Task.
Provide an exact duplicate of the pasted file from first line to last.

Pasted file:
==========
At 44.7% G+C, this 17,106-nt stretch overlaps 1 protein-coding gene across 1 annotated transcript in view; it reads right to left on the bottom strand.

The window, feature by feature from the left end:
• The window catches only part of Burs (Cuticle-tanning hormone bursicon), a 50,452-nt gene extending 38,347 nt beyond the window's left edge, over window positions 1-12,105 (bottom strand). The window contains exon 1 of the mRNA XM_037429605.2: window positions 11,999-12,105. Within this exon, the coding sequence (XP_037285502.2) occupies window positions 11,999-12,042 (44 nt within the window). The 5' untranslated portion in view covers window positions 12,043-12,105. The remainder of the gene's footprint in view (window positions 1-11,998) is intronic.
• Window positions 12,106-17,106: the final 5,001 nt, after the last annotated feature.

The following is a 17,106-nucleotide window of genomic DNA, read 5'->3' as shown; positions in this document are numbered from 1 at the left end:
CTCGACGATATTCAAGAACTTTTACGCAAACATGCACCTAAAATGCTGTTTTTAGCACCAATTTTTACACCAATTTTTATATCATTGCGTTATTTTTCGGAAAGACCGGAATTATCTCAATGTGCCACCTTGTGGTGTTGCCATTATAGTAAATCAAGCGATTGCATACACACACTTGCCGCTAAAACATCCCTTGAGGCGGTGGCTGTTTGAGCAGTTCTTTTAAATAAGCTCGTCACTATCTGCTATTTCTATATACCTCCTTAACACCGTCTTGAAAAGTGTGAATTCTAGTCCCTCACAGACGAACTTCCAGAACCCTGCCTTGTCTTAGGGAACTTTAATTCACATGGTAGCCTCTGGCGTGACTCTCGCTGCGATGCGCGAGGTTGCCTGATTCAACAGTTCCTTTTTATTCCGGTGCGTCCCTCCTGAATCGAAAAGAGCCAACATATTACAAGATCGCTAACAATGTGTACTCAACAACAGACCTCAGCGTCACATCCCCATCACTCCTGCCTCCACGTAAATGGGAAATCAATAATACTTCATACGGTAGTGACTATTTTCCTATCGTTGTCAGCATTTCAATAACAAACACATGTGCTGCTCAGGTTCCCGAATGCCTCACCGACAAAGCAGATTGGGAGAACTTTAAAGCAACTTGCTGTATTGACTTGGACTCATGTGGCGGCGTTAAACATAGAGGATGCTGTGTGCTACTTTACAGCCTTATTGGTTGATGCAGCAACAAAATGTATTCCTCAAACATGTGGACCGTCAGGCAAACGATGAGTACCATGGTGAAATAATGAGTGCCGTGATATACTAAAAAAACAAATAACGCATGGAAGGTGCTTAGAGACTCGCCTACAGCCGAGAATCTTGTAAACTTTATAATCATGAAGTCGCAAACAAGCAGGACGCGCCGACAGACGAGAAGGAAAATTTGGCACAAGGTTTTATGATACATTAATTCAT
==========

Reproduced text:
At 44.7% G+C, this 17,106-nt stretch overlaps 1 protein-coding gene across 1 annotated transcript in view; it reads right to left on the bottom strand.

The window, feature by feature from the left end:
• The window catches only part of Burs (Cuticle-tanning hormone bursicon), a 50,452-nt gene extending 38,347 nt beyond the window's left edge, over window positions 1-12,105 (bottom strand). The window contains exon 1 of the mRNA XM_037429605.2: window positions 11,999-12,105. Within this exon, the coding sequence (XP_037285502.2) occupies window positions 11,999-12,042 (44 nt within the window). The 5' untranslated portion in view covers window positions 12,043-12,105. The remainder of the gene's footprint in view (window positions 1-11,998) is intronic.
• Window positions 12,106-17,106: the final 5,001 nt, after the last annotated feature.

The following is a 17,106-nucleotide window of genomic DNA, read 5'->3' as shown; positions in this document are numbered from 1 at the left end:
CTCGACGATATTCAAGAACTTTTACGCAAACATGCACCTAAAATGCTGTTTTTAGCACCAATTTTTACACCAATTTTTATATCATTGCGTTATTTTTCGGAAAGACCGGAATTATCTCAATGTGCCACCTTGTGGTGTTGCCATTATAGTAAATCAAGCGATTGCATACACACACTTGCCGCTAAAACATCCCTTGAGGCGGTGGCTGTTTGAGCAGTTCTTTTAAATAAGCTCGTCACTATCTGCTATTTCTATATACCTCCTTAACACCGTCTTGAAAAGTGTGAATTCTAGTCCCTCACAGACGAACTTCCAGAACCCTGCCTTGTCTTAGGGAACTTTAATTCACATGGTAGCCTCTGGCGTGACTCTCGCTGCGATGCGCGAGGTTGCCTGATTCAACAGTTCCTTTTTATTCCGGTGCGTCCCTCCTGAATCGAAAAGAGCCAACATATTACAAGATCGCTAACAATGTGTACTCAACAACAGACCTCAGCGTCACATCCCCATCACTCCTGCCTCCACGTAAATGGGAAATCAATAATACTTCATACGGTAGTGACTATTTTCCTATCGTTGTCAGCATTTCAATAACAAACACATGTGCTGCTCAGGTTCCCGAATGCCTCACCGACAAAGCAGATTGGGAGAACTTTAAAGCAACTTGCTGTATTGACTTGGACTCATGTGGCGGCGTTAAACATAGAGGATGCTGTGTGCTACTTTACAGCCTTATTGGTTGATGCAGCAACAAAATGTATTCCTCAAACATGTGGACCGTCAGGCAAACGATGAGTACCATGGTGAAATAATGAGTGCCGTGATATACTAAAAAAACAAATAACGCATGGAAGGTGCTTAGAGACTCGCCTACAGCCGAGAATCTTGTAAACTTTATAATCATGAAGTCGCAAACAAGCAGGACGCGCCGACAGACGAGAAGGAAAATTTGGCACAAGGTTTTATGATACATTAATTCAT